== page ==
All grown up: Maker Studios CEO reveals massive growth in viewers and revenue
Multi-channel networks may not be doomed after all. Despite the endless reports of the demise of the MCN business model, Maker Studios appears to be building a viable online video business. The once creator-led company has weathered controversies with top talent and a founder suing the company he helped birth, but it appears to have turned a corner in the last six to 12 months and is demonstrating more and more staying power.Speaking at TheGrill media conference in Beverly Hills earlier this week, Maker Studios’ CEO Ynon Kreiz gave a “state of the union” for both his company and his industry at large. Kreiz led by removing all doubt that Maker is the largest network on YouTube, announcing that the company now has more than 260 million subscribers globally across 60,000 channels, and generates 4 billion monthly video views – roughly double its volume from this time a year ago and also nearly double its closest pursuer. He further predicted that Maker would cross 5 billion monthly views by the end of the year.
Depending on your view of whether a business built on YouTube is a viable one, this viewership scale may or may not seem to be valuable. But in the case of video, size does matter. Maker can offer its advertisers access to more eyeballs than anyone but YouTube itself. And even if the company eventually decides that YouTube is nothing but a great customer acquisition channel, Maker will have an enormous head start and a vast pool from which to direct traffic to other, more highly-monetizable channels.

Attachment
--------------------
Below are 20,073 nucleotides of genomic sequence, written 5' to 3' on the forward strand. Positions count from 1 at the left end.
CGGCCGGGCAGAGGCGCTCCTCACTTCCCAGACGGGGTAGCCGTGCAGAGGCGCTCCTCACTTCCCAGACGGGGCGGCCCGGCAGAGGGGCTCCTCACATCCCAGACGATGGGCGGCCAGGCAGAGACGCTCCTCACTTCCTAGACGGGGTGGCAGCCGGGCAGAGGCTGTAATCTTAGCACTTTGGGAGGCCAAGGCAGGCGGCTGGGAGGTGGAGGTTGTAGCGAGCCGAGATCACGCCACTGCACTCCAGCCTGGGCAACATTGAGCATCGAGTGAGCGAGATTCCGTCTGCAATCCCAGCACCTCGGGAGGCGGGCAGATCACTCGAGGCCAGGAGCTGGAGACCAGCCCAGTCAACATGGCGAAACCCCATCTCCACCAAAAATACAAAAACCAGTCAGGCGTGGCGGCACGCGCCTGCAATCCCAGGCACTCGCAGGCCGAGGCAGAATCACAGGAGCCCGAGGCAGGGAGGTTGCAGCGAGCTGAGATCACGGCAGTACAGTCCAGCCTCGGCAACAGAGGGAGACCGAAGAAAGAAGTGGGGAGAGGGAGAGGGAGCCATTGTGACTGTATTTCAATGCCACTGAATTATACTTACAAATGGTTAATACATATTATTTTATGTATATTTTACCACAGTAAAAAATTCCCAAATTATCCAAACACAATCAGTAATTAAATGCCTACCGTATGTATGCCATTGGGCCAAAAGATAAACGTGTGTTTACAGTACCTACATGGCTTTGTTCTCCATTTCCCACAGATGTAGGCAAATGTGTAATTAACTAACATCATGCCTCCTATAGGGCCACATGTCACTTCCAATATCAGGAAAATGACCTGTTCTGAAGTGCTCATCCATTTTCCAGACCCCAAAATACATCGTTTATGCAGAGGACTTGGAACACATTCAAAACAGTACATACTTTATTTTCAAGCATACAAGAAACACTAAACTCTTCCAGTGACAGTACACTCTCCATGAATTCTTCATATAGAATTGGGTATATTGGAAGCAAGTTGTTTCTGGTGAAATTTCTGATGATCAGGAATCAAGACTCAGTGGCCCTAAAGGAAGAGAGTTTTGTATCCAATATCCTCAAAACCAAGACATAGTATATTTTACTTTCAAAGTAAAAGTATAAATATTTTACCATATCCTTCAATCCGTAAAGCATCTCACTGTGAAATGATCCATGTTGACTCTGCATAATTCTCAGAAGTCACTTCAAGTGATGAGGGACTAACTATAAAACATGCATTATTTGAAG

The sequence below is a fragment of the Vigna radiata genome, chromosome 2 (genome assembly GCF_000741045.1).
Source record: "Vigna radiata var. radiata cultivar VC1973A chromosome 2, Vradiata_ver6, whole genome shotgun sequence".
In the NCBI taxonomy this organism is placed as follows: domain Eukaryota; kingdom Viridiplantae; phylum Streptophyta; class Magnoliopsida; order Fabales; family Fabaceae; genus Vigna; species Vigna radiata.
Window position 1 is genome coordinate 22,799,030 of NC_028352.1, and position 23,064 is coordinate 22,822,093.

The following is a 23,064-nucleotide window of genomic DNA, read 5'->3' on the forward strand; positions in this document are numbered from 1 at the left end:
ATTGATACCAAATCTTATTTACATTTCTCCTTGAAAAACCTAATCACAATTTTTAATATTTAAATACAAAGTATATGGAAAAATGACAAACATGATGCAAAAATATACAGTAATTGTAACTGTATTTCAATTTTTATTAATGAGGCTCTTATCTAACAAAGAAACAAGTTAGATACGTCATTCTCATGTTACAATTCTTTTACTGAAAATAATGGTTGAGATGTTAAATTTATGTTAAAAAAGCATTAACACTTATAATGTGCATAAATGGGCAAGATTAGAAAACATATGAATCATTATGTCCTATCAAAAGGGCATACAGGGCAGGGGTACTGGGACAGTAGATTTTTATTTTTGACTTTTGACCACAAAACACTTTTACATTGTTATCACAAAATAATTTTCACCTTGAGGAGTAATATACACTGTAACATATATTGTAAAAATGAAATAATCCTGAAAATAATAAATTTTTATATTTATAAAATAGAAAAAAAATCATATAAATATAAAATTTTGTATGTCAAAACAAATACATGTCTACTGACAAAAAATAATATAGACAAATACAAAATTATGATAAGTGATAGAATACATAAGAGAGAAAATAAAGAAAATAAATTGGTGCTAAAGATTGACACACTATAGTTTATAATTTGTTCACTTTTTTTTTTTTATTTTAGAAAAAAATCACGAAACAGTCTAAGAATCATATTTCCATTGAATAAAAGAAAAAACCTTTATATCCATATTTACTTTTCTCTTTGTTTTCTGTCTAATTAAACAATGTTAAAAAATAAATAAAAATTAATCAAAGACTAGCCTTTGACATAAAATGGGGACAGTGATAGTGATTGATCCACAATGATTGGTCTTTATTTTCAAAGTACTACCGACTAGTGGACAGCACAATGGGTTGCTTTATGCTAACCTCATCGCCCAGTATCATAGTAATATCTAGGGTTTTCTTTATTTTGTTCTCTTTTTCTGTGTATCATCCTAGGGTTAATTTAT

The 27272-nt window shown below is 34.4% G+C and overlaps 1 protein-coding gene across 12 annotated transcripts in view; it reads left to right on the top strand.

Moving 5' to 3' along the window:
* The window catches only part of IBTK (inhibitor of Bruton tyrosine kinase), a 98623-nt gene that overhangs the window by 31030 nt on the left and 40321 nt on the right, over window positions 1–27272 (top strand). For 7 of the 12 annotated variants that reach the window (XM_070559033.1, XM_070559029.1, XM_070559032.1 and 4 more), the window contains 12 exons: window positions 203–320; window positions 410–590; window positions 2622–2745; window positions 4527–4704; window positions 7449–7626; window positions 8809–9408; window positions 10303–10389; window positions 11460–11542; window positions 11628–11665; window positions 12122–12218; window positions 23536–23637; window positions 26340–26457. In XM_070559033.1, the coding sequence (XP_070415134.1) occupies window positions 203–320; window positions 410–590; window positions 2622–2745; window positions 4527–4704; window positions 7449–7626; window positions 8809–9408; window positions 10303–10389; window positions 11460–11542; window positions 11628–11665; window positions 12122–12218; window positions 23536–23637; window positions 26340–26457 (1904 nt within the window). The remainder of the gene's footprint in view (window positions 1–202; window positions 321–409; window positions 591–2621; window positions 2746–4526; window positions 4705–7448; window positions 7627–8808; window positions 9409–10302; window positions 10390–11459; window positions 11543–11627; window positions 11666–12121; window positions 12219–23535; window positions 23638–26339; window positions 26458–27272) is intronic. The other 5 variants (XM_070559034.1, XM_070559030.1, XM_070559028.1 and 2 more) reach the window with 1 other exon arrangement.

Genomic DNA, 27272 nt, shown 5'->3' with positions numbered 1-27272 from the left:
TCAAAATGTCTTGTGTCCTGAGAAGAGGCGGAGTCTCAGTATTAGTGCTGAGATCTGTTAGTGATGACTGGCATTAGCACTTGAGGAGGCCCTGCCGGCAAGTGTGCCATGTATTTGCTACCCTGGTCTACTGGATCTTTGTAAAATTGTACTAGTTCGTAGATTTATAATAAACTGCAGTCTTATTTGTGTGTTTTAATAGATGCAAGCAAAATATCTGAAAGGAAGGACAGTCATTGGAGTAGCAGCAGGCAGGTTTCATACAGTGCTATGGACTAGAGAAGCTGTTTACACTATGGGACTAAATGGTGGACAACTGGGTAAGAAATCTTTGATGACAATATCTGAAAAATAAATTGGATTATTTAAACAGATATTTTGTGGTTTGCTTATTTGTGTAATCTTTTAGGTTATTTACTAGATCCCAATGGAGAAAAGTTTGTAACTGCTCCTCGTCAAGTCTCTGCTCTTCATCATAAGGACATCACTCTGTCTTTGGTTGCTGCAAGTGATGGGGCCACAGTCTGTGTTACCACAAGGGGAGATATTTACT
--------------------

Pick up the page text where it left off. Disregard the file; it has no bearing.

In response to a question about the risk of racing toward vanity metrics like total view count totals, Kreiz says, “We’ve tried to manage this hyper-growth with discipline.” The company carefully manages the pace hiring, continues to invest in new opportunities, and is careful to set appropriate expectations both internally and externally, he adds.
Most of the discussion around YouTube today comes down to dollars and cents, specifically whether there are enough of them to go around. The short answer is not yet, YouTube monetization is still an issue, but this is changing. As video ad rates slowly creep up and the size of the total audience watching these videos grows, the financial picture continues to improve for content creators and online video networks. Alternative monetization vehicles like in-video commerce are also adding to the viability of building a business on YouTube. On YouTube collecting a 45 percent share of all ad revenue generated on the platform, Kreiz says:
We would like YouTube to take 0 percent and they would probably like to take 99 percent. But this is the current market environment. When 45 percent was established, there were certain economics to running a [video] player that have since changed. But there are multiple monetization products that we use. Advertising is one, but brand integrations and others are also part of our business.While Kreiz declined to discuss Maker’s exact revenue and profitability figures, he did state that the company will grow its revenue 300 percent in 2013 after also growing it 300 percent a year earlier. This is an impressive rate which, if sustainable in the near term, would likely result in a sizeable top line number, regardless of where the company started in 2012 – although Maker investor Mark Suster describes it as “an already large base.”
This revenue growth rate says nothing about profitability, however, and acquiring online video content is known to be a costly endeavor. Kreiz added that Maker is in the process of building its own sales organization as an response to the popular criticism that YouTube’s lack of a dedicated sales force is putting content creators at a disadvantage.